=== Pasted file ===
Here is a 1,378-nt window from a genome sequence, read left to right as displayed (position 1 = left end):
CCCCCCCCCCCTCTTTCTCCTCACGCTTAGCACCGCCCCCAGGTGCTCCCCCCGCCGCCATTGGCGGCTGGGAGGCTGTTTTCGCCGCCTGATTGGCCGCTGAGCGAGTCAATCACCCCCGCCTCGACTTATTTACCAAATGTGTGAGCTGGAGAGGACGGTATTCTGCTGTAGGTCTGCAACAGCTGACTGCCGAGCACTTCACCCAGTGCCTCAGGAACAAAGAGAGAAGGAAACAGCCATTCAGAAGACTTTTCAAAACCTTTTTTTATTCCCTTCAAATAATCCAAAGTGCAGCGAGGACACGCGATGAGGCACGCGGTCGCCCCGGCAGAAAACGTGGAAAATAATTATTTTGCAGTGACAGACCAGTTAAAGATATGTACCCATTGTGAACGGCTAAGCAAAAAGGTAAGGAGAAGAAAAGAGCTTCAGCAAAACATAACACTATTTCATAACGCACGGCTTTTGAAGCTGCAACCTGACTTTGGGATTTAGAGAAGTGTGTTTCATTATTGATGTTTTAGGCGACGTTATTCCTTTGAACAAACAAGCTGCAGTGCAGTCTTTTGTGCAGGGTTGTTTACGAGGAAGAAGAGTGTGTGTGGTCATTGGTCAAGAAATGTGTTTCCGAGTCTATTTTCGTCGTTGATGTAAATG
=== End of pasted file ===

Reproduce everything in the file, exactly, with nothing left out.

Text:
Here is a 1,378-nt window from a genome sequence, read left to right as displayed (position 1 = left end):
CCCCCCCCCCCTCTTTCTCCTCACGCTTAGCACCGCCCCCAGGTGCTCCCCCCGCCGCCATTGGCGGCTGGGAGGCTGTTTTCGCCGCCTGATTGGCCGCTGAGCGAGTCAATCACCCCCGCCTCGACTTATTTACCAAATGTGTGAGCTGGAGAGGACGGTATTCTGCTGTAGGTCTGCAACAGCTGACTGCCGAGCACTTCACCCAGTGCCTCAGGAACAAAGAGAGAAGGAAACAGCCATTCAGAAGACTTTTCAAAACCTTTTTTTATTCCCTTCAAATAATCCAAAGTGCAGCGAGGACACGCGATGAGGCACGCGGTCGCCCCGGCAGAAAACGTGGAAAATAATTATTTTGCAGTGACAGACCAGTTAAAGATATGTACCCATTGTGAACGGCTAAGCAAAAAGGTAAGGAGAAGAAAAGAGCTTCAGCAAAACATAACACTATTTCATAACGCACGGCTTTTGAAGCTGCAACCTGACTTTGGGATTTAGAGAAGTGTGTTTCATTATTGATGTTTTAGGCGACGTTATTCCTTTGAACAAACAAGCTGCAGTGCAGTCTTTTGTGCAGGGTTGTTTACGAGGAAGAAGAGTGTGTGTGGTCATTGGTCAAGAAATGTGTTTCCGAGTCTATTTTCGTCGTTGATGTAAATG